Following up on the post last night, here's a quick roundup.
From the Wall Street Journal:
Citigroup Inc., bruised by mounting losses, is bailing out seven affiliated investment entities, bringing $49 billion in assets onto its balance sheet and further denting its depleted capital base.
The big New York bank said it would provide emergency support to the entities -- known as structured-investment vehicles -- if it can't find buyers for their short- and medium-term debt. SIVs, which often hold mortgage-backed securities, have come under intense scrutiny in the past several months as nervous investors have balked at buying the short-term debt known as commercial paper that provides critical funding to the vehicles.
While Citigroup's action may ease uncertainty about the future of its SIVs, it may be the death knell for an industrywide effort to create a rescue fund for the struggling vehicles....MORE
From the New York Times:
Citigroup to Assume Control of SIVs
Citigroup Inc. plans to assume control of the seven ''structured investment vehicles'' the bank advises to help them repay their debts.
Citigroup will provide a ''support facility'' for its seven SIVs with investments totaling $49 billion and incorporate them onto its balance sheet, the bank said Thursday. The bank previously said it had no plans to bring the SIVs onto its books....MORE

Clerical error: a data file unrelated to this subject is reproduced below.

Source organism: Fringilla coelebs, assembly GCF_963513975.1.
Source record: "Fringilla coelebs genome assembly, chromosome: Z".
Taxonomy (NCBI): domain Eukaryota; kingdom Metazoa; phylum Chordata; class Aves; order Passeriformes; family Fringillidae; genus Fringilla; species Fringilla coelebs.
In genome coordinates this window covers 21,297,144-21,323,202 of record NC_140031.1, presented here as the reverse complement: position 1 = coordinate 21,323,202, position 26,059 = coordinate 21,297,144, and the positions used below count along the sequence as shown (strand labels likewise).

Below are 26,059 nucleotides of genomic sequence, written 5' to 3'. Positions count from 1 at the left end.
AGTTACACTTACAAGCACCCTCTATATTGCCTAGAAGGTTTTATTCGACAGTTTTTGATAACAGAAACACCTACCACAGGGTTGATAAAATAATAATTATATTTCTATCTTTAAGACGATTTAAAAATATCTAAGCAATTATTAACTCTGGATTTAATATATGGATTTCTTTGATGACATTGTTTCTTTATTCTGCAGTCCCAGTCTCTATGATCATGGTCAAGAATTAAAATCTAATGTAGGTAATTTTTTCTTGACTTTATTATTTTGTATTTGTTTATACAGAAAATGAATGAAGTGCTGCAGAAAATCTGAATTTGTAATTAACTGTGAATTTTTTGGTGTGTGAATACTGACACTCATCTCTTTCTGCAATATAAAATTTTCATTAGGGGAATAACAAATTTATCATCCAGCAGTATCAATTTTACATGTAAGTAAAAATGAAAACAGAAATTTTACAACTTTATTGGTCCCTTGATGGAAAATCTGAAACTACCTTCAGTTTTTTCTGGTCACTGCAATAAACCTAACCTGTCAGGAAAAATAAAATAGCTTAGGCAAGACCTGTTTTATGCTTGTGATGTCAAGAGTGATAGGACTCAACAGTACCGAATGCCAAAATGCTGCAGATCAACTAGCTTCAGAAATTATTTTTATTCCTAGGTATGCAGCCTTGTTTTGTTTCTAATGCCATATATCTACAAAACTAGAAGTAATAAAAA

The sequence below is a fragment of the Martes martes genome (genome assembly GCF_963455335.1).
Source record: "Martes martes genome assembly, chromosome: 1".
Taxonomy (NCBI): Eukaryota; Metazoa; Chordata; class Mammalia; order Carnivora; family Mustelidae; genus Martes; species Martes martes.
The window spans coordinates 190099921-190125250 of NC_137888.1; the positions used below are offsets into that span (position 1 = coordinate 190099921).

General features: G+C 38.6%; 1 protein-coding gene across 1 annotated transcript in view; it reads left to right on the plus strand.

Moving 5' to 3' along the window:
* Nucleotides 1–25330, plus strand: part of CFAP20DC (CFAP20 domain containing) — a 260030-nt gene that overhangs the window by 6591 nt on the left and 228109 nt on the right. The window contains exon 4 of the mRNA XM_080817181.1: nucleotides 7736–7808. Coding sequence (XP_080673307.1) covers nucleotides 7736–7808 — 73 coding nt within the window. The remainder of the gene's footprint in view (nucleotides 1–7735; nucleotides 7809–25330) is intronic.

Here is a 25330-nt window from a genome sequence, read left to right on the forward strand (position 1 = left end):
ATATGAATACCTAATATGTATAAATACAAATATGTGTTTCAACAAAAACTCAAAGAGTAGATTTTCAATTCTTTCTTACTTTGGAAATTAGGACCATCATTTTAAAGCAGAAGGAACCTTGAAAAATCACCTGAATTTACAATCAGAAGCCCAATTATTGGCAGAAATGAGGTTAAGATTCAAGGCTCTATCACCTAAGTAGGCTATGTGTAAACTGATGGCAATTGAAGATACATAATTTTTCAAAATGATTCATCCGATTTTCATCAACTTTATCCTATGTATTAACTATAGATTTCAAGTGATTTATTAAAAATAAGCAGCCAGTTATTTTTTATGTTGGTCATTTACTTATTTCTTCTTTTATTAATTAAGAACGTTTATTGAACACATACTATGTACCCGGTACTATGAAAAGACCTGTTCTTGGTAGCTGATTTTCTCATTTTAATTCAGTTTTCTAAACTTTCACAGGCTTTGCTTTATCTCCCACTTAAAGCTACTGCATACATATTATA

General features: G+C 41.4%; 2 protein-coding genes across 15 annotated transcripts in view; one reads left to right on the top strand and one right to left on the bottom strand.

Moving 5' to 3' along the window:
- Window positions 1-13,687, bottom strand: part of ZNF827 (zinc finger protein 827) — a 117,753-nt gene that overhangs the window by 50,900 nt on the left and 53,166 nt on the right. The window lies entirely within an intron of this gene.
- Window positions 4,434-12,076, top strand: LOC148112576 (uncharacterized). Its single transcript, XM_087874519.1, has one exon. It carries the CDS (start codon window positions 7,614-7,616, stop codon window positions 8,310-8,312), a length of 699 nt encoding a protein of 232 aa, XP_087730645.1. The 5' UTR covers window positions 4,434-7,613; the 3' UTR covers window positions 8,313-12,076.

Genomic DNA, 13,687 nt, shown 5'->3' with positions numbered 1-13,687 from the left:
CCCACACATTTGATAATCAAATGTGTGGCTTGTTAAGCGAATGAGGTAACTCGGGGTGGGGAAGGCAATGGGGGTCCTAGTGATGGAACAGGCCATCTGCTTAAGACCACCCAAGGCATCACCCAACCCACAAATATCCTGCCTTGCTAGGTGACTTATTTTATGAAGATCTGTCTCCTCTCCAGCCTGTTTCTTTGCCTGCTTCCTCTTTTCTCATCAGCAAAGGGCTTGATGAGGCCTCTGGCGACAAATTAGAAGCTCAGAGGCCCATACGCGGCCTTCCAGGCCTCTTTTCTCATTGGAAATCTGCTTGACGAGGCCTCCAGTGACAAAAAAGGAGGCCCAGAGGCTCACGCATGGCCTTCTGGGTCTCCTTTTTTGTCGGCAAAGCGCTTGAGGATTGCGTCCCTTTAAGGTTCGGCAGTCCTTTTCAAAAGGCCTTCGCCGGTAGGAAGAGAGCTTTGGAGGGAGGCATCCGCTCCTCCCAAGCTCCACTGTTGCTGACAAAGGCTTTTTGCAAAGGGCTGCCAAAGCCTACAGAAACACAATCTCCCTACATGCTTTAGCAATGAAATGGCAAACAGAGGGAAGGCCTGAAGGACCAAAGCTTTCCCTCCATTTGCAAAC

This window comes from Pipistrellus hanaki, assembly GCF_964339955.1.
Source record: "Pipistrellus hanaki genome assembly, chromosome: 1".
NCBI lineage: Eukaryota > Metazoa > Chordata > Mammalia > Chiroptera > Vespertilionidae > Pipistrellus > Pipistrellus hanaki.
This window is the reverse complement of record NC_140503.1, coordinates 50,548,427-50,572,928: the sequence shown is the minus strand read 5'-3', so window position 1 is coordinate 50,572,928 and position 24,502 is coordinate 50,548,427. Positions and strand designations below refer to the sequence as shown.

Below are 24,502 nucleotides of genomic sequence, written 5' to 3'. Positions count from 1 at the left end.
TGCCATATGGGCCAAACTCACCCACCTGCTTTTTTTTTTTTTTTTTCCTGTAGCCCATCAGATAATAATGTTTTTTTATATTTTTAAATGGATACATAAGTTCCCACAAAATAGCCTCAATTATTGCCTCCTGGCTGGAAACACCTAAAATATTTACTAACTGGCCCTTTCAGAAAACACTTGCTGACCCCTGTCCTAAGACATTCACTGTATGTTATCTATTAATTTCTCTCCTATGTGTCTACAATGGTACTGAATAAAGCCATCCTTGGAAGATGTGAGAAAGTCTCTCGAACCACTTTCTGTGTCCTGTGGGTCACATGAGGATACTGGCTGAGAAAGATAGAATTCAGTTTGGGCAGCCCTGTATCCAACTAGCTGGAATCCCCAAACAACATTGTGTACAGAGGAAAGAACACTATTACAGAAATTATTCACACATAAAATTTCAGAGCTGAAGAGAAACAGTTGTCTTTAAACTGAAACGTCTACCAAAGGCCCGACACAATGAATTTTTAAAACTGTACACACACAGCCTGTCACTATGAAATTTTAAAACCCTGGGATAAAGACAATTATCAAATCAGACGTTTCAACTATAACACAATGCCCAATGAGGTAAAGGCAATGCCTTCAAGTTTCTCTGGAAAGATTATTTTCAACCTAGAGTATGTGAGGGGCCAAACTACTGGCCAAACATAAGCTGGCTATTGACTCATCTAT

From FT Alphaville:
Citi and the SIVs
Now is the moment for dramatic U-turns. New management can come off as decisive men of action if they make their strategic volte-faces quickly. Leave it too long though and you risk looking as though you arrived in the job green and witless with precious little notion of how to address the task at hand.
Barely 24 hours into the job, Citi’s new chief executive Vikram Pandit made the call: “After considering a full range of funding options, this commitment is the best outcome for Citi and the SIVs.”
The bank has done a decent job of pruning the burden to which it is now exposing itself. The seven SIVs have been slashed from $87bn back in August to $49bn. Felix Salmon at the Market Movers blog notes that $17bn of that reduction seems to have been made in the past few days.
The bank said it expects “orderly asset reductions” to be sufficient to meet the vehicles’ funding requirements through to the end of next year, about $35bn. So they don’t expect, or so they claim, the support facility they’re putting behind the SIVs to be needed.
The move is necessitated by the threat of downgrades of the SIVs senior debt by the rating agencies. The Citi SIVs have arguably only survived this long because they had covenants built around ratings triggers, rather than NAV-based ones - but a downgrade of the SIVs senior debt would trigger mandatory liquidation and ensuing asset firesales....MORE